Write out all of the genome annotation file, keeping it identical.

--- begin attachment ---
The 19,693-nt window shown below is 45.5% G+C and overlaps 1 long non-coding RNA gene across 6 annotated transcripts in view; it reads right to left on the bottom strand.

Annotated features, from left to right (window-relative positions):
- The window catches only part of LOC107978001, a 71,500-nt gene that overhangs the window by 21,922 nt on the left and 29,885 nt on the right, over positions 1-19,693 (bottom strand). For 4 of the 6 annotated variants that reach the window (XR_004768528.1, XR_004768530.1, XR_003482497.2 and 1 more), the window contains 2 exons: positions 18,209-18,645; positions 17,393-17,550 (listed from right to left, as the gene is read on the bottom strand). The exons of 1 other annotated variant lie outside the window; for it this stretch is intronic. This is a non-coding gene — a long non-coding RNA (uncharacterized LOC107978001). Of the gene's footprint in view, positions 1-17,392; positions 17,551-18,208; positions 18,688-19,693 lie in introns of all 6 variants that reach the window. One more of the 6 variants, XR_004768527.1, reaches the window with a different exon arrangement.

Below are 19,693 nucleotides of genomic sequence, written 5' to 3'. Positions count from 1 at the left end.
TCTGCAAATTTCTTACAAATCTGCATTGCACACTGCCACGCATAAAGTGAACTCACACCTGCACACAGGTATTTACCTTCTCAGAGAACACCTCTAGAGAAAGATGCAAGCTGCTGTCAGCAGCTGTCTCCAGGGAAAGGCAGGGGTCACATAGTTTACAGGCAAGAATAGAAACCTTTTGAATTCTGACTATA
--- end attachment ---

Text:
The 19,693-nt window shown below is 45.5% G+C and overlaps 1 long non-coding RNA gene across 6 annotated transcripts in view; it reads right to left on the bottom strand.

Annotated features, from left to right (window-relative positions):
- The window catches only part of LOC107978001, a 71,500-nt gene that overhangs the window by 21,922 nt on the left and 29,885 nt on the right, over positions 1-19,693 (bottom strand). For 4 of the 6 annotated variants that reach the window (XR_004768528.1, XR_004768530.1, XR_003482497.2 and 1 more), the window contains 2 exons: positions 18,209-18,645; positions 17,393-17,550 (listed from right to left, as the gene is read on the bottom strand). The exons of 1 other annotated variant lie outside the window; for it this stretch is intronic. This is a non-coding gene — a long non-coding RNA (uncharacterized LOC107978001). Of the gene's footprint in view, positions 1-17,392; positions 17,551-18,208; positions 18,688-19,693 lie in introns of all 6 variants that reach the window. One more of the 6 variants, XR_004768527.1, reaches the window with a different exon arrangement.

Below are 19,693 nucleotides of genomic sequence, written 5' to 3'. Positions count from 1 at the left end.
TCTGCAAATTTCTTACAAATCTGCATTGCACACTGCCACGCATAAAGTGAACTCACACCTGCACACAGGTATTTACCTTCTCAGAGAACACCTCTAGAGAAAGATGCAAGCTGCTGTCAGCAGCTGTCTCCAGGGAAAGGCAGGGGTCACATAGTTTACAGGCAAGAATAGAAACCTTTTGAATTCTGACTATA